My friend and mentor Marvin Bell passed away last night. He was surrounded by his family. The stereo was playing Chet Baker’s “You’d Be So Nice To Come Home To.” He passed peacefully, surrounded by the people and music he loved.
I met Marvin while I was a student at the Iowa Writer’s Workshop. He was a tough Jew from the Bronx, Army veteran, jazz musician, a great and widely recognized American poet, and the teacher of many Pulitzer Prize Poetry winners. He was my thesis supervisor and my advocate. I was a blue collar veteran with a chip on my shoulder amongst the children of the privileged in the toughest writing program in the country. Marvin saw something in me and nurtured it. He became a spiritual father and a deeply loved friend.
Over the years we traded poetry, letters, stories and adventures. He was a voice of compassion and reason for me. He was a wise and earthy man who relished the challenge of teaching an art that many consider unteachable. He and his amazing wife Dorothy always provided a bed and a meal when I showed up unexpectedly as wanderers are prone to do.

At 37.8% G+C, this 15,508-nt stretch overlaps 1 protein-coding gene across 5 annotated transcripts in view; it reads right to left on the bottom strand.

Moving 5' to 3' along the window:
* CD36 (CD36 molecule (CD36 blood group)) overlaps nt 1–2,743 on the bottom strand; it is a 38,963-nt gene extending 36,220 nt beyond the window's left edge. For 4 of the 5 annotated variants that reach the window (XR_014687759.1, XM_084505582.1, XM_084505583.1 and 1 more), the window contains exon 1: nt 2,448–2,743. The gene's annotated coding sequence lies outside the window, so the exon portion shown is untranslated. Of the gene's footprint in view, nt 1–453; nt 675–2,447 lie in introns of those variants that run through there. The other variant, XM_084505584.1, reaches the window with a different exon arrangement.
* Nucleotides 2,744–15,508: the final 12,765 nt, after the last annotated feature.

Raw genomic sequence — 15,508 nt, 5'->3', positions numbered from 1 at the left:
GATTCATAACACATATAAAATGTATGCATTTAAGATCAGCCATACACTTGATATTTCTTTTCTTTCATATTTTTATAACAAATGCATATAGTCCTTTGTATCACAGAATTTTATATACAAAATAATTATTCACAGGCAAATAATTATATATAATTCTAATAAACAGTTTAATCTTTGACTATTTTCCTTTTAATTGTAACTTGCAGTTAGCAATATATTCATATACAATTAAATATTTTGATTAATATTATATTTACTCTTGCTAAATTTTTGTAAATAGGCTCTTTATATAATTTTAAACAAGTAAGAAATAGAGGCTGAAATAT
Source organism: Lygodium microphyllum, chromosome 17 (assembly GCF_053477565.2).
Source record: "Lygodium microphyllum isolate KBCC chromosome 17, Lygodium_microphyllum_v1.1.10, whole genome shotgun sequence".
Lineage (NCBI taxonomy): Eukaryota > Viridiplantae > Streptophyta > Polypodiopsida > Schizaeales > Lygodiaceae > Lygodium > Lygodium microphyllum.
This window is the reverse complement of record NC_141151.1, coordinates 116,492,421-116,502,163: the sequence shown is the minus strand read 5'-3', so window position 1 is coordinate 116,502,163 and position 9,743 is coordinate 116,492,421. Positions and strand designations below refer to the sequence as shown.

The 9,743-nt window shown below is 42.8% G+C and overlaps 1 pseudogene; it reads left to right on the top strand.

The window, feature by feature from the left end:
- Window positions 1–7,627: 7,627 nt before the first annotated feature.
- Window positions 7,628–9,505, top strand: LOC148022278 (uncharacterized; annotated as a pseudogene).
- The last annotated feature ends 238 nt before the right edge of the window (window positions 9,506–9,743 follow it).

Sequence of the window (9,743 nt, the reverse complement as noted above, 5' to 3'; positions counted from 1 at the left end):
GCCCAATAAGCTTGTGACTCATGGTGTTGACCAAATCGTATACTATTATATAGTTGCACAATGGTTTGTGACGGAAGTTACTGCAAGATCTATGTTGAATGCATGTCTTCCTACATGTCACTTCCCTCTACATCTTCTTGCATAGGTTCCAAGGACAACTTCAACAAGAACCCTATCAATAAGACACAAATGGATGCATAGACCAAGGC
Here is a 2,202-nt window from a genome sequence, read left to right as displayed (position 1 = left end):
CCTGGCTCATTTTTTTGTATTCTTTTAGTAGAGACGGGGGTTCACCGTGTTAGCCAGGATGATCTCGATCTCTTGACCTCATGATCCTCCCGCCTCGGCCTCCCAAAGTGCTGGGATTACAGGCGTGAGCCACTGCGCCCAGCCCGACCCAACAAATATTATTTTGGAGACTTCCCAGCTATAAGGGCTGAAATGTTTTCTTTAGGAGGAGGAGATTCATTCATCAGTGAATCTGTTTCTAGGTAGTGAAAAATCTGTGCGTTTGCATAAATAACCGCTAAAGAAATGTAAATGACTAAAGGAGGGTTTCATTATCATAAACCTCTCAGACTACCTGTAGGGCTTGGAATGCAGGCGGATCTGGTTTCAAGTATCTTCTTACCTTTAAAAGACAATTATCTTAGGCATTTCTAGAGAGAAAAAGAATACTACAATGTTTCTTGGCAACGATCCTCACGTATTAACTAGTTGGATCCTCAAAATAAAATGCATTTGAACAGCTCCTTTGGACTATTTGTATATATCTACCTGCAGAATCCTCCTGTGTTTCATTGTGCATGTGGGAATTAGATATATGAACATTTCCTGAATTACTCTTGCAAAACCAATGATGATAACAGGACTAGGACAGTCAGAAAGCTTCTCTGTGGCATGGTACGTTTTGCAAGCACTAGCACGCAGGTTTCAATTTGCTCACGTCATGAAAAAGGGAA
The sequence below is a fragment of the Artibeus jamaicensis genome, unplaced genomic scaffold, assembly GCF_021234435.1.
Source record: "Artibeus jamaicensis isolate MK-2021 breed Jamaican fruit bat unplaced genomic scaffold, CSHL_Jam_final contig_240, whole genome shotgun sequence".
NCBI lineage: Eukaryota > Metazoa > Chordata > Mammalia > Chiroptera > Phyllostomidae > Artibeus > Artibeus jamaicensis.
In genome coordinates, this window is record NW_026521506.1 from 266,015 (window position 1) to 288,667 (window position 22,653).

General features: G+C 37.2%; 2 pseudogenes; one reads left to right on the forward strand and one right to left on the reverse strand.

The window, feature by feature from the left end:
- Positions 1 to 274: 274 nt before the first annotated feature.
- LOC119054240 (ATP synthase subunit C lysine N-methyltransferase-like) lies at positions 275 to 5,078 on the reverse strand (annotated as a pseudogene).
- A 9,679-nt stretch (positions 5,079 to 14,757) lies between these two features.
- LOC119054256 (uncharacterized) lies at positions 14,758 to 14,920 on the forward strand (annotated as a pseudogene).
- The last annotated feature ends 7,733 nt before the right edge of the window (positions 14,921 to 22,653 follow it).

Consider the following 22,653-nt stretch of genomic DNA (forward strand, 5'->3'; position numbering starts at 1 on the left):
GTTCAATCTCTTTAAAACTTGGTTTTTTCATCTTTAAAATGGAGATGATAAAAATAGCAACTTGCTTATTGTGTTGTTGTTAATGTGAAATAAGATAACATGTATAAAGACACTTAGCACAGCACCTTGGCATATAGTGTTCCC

Marvin told me privately of his diagnosis and his decision to let it run its course. I respect his way of saying goodbye. I sent him a voice message in which I related my experience with the afterlife during a near death experience. I like to think he listened to it, laughed, and went back to sleep. We said our farewells cleanly and in the fashion our friendship had evolved — as random as the wind blowing leaves into a beautiful shape deep in the forest, surrounded by ancient trees.
Fare well, old friend. You are much loved and much missed. Those of us who were privileged to call you friend will keep your memory alive.